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A Look at the Best 21st Century Games Inspired by Anime Posted Jul 21, 2020

Even though Japan didn’t invent video games (that honour belongs to “Tennis for Two” developed in the US in 1958), it certainly made video games a worldwide phenomenon with the release of the Famicom, or the Nintendo Entertainment System for the rest of the world. It is perhaps due to this that Japanese inspired games have remained popular for decades. Some of these games include the likes of Super Mario, Pokemon and a variety of Japanese inspired high variance slot games.

Although recent focus could be said to have moved towards wholly western games such as Call of Duty, Halo and Skyrim, titles such as Persona, Danganropa, and more recently, Ghost of Tshushima, have remained constantly popular.

Dragonball Z: Kakarot

Instantly recognisable to a lot of people, Dragonball Z: Kakarot is a video game retelling of the story of Goku/Kakarot, told in the popular anime, Dragonball Z. The latest in a long line of games based around the show, it is an action RPG, rather than the traditional one on one fighting game that past titles have always been. This has been a welcome addition, as fans of the show have always wanted the opportunity to live out Goku’s adventure for themselves. Graphically, the game looks virtually identical to the show’s animation style, further strengthening the appeal that the game has to fans.

Saint Seiya: Soldiers Soul

Now for something a bit less well known, in the UK anyway. European countries France and Spain have, according to research, traditionally been more accepting of different animation styles. This has resulted in certain anime series’ becoming hugely popular on the European continent, whilst being largely ignored and niche in the UK and USA. Saint Seiya is a good example – hugely popular in Europe yet attempts to launch it in the UK or US haven’t really been successful.

Saint Seiya : Soldiers Soul is a one on one fighting game released in September 2015 on PS3 and PS4, as an update to the previous title, Brave Soldiers. Many features have been improved, such as an increased amount of air combos, better animations and effects, and the “Cosmic KO”. When a player finishes a round with a special attack, a small animation is played showing the player character sending the opposing character into space, simulating what happens in the manga.

One Piece : Pirate Warriors 4

More familiar to UK audiences, this is the latest installment of the Pirate Warriors franchise. With gameplay seemingly taken from Dynasty Warriors (another popular game series loosely based on Chinese history), one or two players take on hordes of enemies, with the objective being to defeat them all. This newest installment features improvements to the traditional gameplay, such as a new “Titan Mode”, where opponents are their actual size from the anime, being a lot bigger or smaller than the player, forcing the player to adjust their strategy accordingly. There is also a Story Mode, which takes the unfinished Wano Arc from the manga/anime and changes it, giving it an ending and allowing players to experience something they have never seen before. It also features four new multiplayer modes:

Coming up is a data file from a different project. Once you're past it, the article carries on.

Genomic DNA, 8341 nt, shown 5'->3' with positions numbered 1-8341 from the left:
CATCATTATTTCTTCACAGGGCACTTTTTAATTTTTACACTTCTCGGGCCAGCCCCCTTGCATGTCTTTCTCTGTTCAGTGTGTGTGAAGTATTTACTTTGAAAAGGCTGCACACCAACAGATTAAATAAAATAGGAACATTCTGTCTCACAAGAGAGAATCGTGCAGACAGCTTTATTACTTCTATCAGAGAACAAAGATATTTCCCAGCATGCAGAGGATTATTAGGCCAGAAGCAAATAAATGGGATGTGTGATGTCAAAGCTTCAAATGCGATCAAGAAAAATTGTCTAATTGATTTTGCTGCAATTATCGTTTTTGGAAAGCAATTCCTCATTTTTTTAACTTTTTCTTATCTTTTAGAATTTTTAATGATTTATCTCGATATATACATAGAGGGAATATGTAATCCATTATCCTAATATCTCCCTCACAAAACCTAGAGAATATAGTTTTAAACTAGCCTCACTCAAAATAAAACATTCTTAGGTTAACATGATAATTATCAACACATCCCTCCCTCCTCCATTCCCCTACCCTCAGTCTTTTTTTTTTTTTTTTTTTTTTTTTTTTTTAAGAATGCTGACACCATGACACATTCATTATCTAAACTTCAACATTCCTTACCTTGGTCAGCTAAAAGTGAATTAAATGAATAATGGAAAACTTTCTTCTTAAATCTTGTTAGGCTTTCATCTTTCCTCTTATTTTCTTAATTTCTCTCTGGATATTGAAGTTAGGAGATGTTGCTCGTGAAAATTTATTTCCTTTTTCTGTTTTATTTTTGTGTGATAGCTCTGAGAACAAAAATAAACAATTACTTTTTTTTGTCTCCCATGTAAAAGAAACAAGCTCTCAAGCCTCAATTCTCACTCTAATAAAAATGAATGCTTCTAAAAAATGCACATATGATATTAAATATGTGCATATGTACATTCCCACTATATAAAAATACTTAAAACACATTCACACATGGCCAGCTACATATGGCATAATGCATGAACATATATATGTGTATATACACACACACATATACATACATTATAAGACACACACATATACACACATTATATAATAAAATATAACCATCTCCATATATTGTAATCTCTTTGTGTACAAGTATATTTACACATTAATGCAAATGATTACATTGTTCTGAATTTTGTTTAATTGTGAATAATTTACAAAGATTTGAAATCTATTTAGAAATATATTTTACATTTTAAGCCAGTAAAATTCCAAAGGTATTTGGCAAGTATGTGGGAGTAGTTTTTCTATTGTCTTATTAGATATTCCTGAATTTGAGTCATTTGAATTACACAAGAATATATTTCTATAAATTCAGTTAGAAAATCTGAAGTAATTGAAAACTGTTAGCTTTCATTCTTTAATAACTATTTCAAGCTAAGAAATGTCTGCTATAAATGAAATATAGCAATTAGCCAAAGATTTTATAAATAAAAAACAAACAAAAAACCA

• Giant Boss Battle – Four players fight a giant enemy such as Kaido, Jack, etc. • Total Bounty Battle – Basically a giant horde battle, although the players have to raise their Bounty level in order to win. • Timed Defense Battle – Players must defend their territory for a certain amount of time. • Territory Battle – Three teams with four players on each team battle to capture every territory on the map.

Xenoblade Chronicles

Maybe the most anticipated game on this list when it released on the Wii in 2010 in Japan, there was a huge outcry for Monolith Soft and Nintendo to release the game in other territories. It released in PAL territories in 2011, and NTSC in 2012, with a port for the New Nintendo 3DS released in 2015 and a remaster on the Nintendo Switch this year. While not based on a particular manga or anime, the character and environment design clearly show a basis on traditional Japanese animation styles. The gameplay is that of an Action RPG, set in an open world with interconnected environments, which means no loading screens.

Xenoblade Chronicles was hugely popular when it came out, with both a spiritual successor, Xenoblade Chronicles X, and a true sequel, Xenoblade Chronicles 2, releasing on the Wii U in 2015 and the Nintendo Switch in 2017, respectively.

With these examples, plus literally hundreds more, it is clear that the influence of Japanese animation and design will continue to have an impact on video game design for a while to come. And this is for the better, as it allows players to experience different themes and cultures that they may not see elsewhere, expanding their horizons and maybe inspiring them to learn more about eastern culture, which can only be a positive.

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